|Title:||Cut-off low systems over Iraq: Contribution to annual precipitation and synoptic analysis of extreme events||Authors:||Al-Nassar, Ali Raheem
Pelegri, Josep L.
Sangrá Inciarte, Pablo
|UNESCO Clasification:||250207 Climatología regional||Keywords:||Climate
Cut-off low, et al
|Issue Date:||2019||Project:||Flujos de Carbono en Un Sistema de Afloramiento Costero (Cabo Blanco, Nw de África); Modulación A Submesoscala de la Producción, Exportación y Consumo de Carbono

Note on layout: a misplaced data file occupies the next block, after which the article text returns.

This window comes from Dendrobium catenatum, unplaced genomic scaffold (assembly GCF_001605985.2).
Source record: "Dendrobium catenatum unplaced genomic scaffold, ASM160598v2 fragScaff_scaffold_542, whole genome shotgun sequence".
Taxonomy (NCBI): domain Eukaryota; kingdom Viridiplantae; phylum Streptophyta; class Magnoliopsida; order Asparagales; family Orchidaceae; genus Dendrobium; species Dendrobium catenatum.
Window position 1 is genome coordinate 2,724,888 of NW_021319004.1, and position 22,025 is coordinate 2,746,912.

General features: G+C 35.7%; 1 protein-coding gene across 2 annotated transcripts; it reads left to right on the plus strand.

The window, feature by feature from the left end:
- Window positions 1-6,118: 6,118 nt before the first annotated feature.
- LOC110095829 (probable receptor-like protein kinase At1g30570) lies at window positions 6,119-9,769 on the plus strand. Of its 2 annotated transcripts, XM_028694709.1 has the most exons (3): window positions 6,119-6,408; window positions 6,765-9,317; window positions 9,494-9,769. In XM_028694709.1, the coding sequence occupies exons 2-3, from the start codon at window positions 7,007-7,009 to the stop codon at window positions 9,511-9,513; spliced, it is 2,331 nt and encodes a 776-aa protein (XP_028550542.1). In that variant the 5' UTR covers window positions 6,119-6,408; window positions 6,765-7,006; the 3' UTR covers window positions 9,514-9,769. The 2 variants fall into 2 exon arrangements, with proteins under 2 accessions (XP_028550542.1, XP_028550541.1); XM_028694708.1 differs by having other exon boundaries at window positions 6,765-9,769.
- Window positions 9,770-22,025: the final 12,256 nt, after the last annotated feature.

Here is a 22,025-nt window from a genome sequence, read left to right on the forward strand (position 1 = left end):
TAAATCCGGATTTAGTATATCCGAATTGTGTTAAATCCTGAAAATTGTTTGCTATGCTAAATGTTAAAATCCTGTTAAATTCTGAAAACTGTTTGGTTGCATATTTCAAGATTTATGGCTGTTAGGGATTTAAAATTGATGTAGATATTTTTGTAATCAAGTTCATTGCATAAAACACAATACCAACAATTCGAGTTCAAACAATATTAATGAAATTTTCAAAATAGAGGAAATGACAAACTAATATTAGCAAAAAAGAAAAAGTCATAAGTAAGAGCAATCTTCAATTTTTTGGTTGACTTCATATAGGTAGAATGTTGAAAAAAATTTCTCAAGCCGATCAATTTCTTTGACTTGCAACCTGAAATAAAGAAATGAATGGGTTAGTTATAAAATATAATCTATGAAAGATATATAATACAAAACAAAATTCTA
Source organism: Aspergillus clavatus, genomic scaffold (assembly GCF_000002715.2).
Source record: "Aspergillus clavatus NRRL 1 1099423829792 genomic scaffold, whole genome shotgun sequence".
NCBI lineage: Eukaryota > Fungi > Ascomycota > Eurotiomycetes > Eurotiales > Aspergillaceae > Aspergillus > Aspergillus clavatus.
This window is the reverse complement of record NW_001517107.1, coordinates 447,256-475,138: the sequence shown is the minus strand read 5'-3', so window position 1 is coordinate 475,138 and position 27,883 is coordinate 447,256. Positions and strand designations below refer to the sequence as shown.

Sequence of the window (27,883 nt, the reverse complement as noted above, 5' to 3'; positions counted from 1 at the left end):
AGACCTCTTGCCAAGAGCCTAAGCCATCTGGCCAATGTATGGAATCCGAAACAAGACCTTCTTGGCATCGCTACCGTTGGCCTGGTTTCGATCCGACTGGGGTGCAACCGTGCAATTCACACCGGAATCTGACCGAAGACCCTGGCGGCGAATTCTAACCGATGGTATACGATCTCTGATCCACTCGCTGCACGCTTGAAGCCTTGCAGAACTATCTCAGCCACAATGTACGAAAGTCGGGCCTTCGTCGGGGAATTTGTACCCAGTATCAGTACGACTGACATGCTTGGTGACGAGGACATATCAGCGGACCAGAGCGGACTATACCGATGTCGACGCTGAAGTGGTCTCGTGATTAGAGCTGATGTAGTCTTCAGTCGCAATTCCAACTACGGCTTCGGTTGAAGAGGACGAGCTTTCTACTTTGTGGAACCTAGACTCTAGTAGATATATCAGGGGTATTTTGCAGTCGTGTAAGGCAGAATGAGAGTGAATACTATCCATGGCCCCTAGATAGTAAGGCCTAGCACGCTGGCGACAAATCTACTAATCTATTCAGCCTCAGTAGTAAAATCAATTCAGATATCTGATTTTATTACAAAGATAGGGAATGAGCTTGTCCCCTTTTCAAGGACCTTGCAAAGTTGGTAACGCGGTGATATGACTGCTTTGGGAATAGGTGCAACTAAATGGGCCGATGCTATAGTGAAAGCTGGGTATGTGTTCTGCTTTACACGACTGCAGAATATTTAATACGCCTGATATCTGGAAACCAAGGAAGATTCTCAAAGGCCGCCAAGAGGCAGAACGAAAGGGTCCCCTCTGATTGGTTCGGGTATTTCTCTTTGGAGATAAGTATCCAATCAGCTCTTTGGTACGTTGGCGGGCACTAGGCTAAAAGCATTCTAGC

|Journal:||International Journal of Climatology||Abstract:||We combine daily in situ precipitation data with meteorological reanalysis data in order to explore the contribution of cut-off low systems to the seasonal and inter-annual rainfall variations over Baghdad from 2005 to 2016. During these 12 years (average rainfall of 131 +/- 67 mm/year), 38 rainy cut-off lows brought 43% of the total precipitation, with extreme inter-annual variations. Indeed, precipitation associated with autumn cut-off lows was the principal factor that turned an arid into a wet year: during the three most arid years cut-off lows contributed about 25% of the average rainfall (10 out of 40 mm/year) while during the three wettest years they contributed near 67% (171 out of 254 mm/year). The extreme-rain cut-off low systems displayed analogous synoptic characteristics: upper-atmosphere divergence, upwards vertical motions in the middle atmosphere, and lower-atmosphere winds into central Iraq at times when the surface Red Sea and Persian Gulf waters were warmer than the surface air. During those days previous to an extreme event, the surface waters cooled substantially and the amount of precipitable water increased largely, suggesting high latent heat transfer. In order to characterize those conditions that favour rainfall, we focus on the November 18-20, 2013 cut-off low system, which led to the largest flooding and wettest year in Baghdad between 2005 and 2016. The distribution of properties in the middle (500 hPa) and upper (250 hPa) troposphere shows that the region was affected by intense horizontal divergence and upwards motions, coinciding with a surface low over the Arabian Peninsula that caused intense northwards winds over the Persian Gulf and brought substantial moisture to central Iraq. The analysis of several stability indexes indicates that convective instability played a secondary role during the episode.||URI:||http://hdl.handle.net/10553/59378||ISSN:||0899-8418||DOI:||10.1002/joc.6247||Source:||International Journal Of Climatology [ISSN 0899-8418], v. 40(2), p. 908-926|
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